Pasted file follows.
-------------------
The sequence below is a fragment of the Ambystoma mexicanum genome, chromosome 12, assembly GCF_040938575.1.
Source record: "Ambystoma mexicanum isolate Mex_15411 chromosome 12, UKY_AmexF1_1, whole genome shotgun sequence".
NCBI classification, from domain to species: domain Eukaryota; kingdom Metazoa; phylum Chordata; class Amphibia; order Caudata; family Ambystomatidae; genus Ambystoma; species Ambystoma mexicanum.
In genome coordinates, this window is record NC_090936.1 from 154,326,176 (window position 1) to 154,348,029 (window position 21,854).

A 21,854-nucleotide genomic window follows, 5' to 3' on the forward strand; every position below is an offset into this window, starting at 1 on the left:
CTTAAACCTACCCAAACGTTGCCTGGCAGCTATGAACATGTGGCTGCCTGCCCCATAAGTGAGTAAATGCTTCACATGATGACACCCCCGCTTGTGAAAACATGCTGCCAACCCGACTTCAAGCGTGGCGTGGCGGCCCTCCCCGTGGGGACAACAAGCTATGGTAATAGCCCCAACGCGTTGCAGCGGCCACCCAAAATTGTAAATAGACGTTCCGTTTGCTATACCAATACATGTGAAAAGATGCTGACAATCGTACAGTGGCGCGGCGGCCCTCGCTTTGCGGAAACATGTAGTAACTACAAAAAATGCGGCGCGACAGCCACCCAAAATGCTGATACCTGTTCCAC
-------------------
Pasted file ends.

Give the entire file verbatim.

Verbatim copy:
The sequence below is a fragment of the Ambystoma mexicanum genome, chromosome 12, assembly GCF_040938575.1.
Source record: "Ambystoma mexicanum isolate Mex_15411 chromosome 12, UKY_AmexF1_1, whole genome shotgun sequence".
NCBI classification, from domain to species: domain Eukaryota; kingdom Metazoa; phylum Chordata; class Amphibia; order Caudata; family Ambystomatidae; genus Ambystoma; species Ambystoma mexicanum.
In genome coordinates, this window is record NC_090936.1 from 154,326,176 (window position 1) to 154,348,029 (window position 21,854).

A 21,854-nucleotide genomic window follows, 5' to 3' on the forward strand; every position below is an offset into this window, starting at 1 on the left:
CTTAAACCTACCCAAACGTTGCCTGGCAGCTATGAACATGTGGCTGCCTGCCCCATAAGTGAGTAAATGCTTCACATGATGACACCCCCGCTTGTGAAAACATGCTGCCAACCCGACTTCAAGCGTGGCGTGGCGGCCCTCCCCGTGGGGACAACAAGCTATGGTAATAGCCCCAACGCGTTGCAGCGGCCACCCAAAATTGTAAATAGACGTTCCGTTTGCTATACCAATACATGTGAAAAGATGCTGACAATCGTACAGTGGCGCGGCGGCCCTCGCTTTGCGGAAACATGTAGTAACTACAAAAAATGCGGCGCGACAGCCACCCAAAATGCTGATACCTGTTCCAC